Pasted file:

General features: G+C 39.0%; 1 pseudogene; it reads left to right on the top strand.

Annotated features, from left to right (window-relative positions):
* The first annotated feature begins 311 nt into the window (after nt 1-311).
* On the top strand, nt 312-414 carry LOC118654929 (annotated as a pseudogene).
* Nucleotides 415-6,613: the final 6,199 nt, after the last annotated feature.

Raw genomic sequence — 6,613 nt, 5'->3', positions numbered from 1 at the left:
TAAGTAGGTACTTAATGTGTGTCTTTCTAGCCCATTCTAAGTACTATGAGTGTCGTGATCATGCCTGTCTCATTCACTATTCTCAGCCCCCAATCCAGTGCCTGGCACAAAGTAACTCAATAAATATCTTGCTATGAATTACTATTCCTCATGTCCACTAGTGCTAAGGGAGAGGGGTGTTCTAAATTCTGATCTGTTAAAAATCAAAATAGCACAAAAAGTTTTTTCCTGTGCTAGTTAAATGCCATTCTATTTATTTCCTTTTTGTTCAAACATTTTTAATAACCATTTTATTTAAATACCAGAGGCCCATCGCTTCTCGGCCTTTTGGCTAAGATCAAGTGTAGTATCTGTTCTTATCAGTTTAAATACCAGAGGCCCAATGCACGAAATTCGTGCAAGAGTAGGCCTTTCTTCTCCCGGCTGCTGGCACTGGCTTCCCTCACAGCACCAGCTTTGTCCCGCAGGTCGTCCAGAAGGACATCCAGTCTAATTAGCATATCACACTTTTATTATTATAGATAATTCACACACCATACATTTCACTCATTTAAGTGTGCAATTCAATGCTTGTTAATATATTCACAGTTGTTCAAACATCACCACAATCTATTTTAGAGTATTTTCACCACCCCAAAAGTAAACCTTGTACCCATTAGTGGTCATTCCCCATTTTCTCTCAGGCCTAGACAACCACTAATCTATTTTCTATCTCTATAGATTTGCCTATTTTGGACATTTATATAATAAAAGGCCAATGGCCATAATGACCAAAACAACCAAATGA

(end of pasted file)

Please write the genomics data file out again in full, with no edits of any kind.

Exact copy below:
General features: G+C 39.0%; 1 pseudogene; it reads left to right on the top strand.

Annotated features, from left to right (window-relative positions):
* The first annotated feature begins 311 nt into the window (after nt 1-311).
* On the top strand, nt 312-414 carry LOC118654929 (annotated as a pseudogene).
* Nucleotides 415-6,613: the final 6,199 nt, after the last annotated feature.

Raw genomic sequence — 6,613 nt, 5'->3', positions numbered from 1 at the left:
TAAGTAGGTACTTAATGTGTGTCTTTCTAGCCCATTCTAAGTACTATGAGTGTCGTGATCATGCCTGTCTCATTCACTATTCTCAGCCCCCAATCCAGTGCCTGGCACAAAGTAACTCAATAAATATCTTGCTATGAATTACTATTCCTCATGTCCACTAGTGCTAAGGGAGAGGGGTGTTCTAAATTCTGATCTGTTAAAAATCAAAATAGCACAAAAAGTTTTTTCCTGTGCTAGTTAAATGCCATTCTATTTATTTCCTTTTTGTTCAAACATTTTTAATAACCATTTTATTTAAATACCAGAGGCCCATCGCTTCTCGGCCTTTTGGCTAAGATCAAGTGTAGTATCTGTTCTTATCAGTTTAAATACCAGAGGCCCAATGCACGAAATTCGTGCAAGAGTAGGCCTTTCTTCTCCCGGCTGCTGGCACTGGCTTCCCTCACAGCACCAGCTTTGTCCCGCAGGTCGTCCAGAAGGACATCCAGTCTAATTAGCATATCACACTTTTATTATTATAGATAATTCACACACCATACATTTCACTCATTTAAGTGTGCAATTCAATGCTTGTTAATATATTCACAGTTGTTCAAACATCACCACAATCTATTTTAGAGTATTTTCACCACCCCAAAAGTAAACCTTGTACCCATTAGTGGTCATTCCCCATTTTCTCTCAGGCCTAGACAACCACTAATCTATTTTCTATCTCTATAGATTTGCCTATTTTGGACATTTATATAATAAAAGGCCAATGGCCATAATGACCAAAACAACCAAATGA